Will Social Security Be There?

Here starts a mini-series of TGIF 2 Minutes editions.

The following is taken directly from the current Social Security website. The italics below are copied from the website and presumably are meant for emphasis. Underlines are mine.

The concepts of solvency, sustainability, and budget impact are common in discussions of Social Security but are not well understood. Currently, the Social Security Board of Trustees projects program cost to rise by 2035 so that taxes will be enough to pay for only 75 percent of scheduled benefits. This increase in cost results from population aging, not because we are living longer, but because birth rates dropped from three to two children per woman. Importantly, this shortfall is basically stable after 2035; adjustments to taxes or benefits that offset the effects of the lower birth rate may restore solvency for the Social Security program on a sustainable basis for the foreseeable future. Finally, as Treasury debt securities (trust fund assets) are redeemed in the future, they will just be replaced with public debt. If trust fund assets are exhausted without reform, benefits will necessarily be lowered with no effect on budget deficits.

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A Good Time to Borrow Money?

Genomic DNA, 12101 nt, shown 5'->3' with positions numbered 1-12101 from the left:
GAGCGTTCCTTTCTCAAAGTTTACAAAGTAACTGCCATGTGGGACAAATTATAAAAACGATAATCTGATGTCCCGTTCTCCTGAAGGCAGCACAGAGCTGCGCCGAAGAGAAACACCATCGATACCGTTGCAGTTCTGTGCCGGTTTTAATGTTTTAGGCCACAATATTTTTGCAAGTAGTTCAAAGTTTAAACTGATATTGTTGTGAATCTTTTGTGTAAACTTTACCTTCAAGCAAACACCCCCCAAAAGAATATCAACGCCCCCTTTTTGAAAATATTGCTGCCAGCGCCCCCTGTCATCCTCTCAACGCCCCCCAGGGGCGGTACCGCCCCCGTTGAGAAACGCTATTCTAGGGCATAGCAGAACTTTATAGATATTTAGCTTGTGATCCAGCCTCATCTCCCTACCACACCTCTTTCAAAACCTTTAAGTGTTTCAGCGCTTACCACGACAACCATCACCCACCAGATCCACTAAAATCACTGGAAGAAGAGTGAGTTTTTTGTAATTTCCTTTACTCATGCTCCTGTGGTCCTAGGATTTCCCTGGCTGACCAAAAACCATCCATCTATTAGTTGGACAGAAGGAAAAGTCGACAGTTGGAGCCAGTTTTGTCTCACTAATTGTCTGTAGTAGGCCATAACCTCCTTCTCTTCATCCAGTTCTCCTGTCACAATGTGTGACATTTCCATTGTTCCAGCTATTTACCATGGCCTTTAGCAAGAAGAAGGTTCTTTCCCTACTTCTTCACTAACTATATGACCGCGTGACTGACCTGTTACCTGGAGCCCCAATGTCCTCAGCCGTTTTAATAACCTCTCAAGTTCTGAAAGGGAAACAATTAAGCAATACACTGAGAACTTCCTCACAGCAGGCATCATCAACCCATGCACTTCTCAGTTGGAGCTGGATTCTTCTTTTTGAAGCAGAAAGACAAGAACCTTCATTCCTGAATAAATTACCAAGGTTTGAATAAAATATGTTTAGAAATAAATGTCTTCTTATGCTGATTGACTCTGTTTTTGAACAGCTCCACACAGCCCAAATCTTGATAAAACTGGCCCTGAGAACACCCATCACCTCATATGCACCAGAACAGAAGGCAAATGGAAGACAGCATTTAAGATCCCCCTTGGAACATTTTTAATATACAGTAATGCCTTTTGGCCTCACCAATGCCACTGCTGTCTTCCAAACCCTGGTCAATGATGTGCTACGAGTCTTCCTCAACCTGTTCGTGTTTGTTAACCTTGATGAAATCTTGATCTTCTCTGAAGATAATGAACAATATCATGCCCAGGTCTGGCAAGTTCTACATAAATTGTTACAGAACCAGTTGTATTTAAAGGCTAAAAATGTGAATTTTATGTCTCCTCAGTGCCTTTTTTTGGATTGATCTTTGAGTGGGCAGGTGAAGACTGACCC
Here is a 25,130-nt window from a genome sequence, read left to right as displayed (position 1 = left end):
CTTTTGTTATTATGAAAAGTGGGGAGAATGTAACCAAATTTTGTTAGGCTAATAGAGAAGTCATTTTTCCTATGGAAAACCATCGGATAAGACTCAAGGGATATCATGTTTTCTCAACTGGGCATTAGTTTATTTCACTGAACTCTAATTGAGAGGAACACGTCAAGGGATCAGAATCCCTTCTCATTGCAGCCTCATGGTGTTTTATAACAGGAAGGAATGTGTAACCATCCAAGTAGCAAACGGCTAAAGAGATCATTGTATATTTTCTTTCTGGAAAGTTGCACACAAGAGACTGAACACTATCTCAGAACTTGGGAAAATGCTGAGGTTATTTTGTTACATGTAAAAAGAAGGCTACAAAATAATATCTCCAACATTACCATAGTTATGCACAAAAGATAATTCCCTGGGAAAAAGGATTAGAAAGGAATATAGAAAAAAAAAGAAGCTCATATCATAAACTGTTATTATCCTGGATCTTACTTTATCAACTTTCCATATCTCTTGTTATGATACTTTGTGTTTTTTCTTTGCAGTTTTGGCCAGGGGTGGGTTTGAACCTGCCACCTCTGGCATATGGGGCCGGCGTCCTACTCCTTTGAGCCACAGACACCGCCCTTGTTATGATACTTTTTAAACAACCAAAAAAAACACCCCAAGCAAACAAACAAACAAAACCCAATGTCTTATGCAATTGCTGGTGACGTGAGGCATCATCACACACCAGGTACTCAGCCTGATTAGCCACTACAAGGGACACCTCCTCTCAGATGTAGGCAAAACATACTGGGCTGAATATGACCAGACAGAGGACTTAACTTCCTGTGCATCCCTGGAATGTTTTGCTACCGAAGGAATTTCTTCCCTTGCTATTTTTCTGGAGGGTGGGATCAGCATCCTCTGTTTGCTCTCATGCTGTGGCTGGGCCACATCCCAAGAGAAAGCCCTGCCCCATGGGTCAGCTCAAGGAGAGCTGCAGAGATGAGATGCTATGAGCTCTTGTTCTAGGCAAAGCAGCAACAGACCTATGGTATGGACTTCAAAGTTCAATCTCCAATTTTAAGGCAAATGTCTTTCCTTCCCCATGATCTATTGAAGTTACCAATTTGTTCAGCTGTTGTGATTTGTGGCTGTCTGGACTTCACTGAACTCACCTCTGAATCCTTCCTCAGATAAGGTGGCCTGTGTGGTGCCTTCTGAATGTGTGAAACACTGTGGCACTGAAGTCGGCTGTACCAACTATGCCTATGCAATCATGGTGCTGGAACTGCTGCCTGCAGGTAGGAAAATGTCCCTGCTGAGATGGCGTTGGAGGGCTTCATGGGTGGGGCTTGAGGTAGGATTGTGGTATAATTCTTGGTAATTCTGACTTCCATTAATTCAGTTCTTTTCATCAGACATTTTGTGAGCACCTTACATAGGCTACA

Life without some kind of debt is nearly impossible. Still, there are “good” kinds of debt and “bad” kinds of debt, and timing of taking on debt matters too.

As the US economy emerges from the extended pandemic a number of factors affecting debt and borrowing are at play:

  • Jobs – job openings, job creation and job RE-creation
  • Ability of small businesses to pay workers amidst longer-term uncertainty
  • The presence of Inflation for all kinds of popular products and services – meaning consumers are being forced to pay more, often unexpectedly
  • Changing demographics and geographies around home ownership…
  • …Creating increases in home prices
  • Super low interest rates
  • Plain old desire to spend after year-long restrictions on nearly everything!
As the US economy emerges from the extended pandemic a number of factors affecting debt and borrowing are at play.

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The Cost of College

College is expensive.  As with all expensive things, planning and talking through plans – even hopes and dreams – can make the situation more affordable in the long run.

Case in point: paying for college. Back in the 1960’s, 70’s and 80’s when a lot of the people reading this note went to college, college was mostly affordable depending on the choice of schools. The most expensive colleges and universities cost less than $15,000 or $20,000 per year (definitely, in the 1960’s and 1970’s). Although families still struggled to pay the cost for college in lots of cases.

person writing debt on paper
Talk with your kids about debt and its implications well before they start college.

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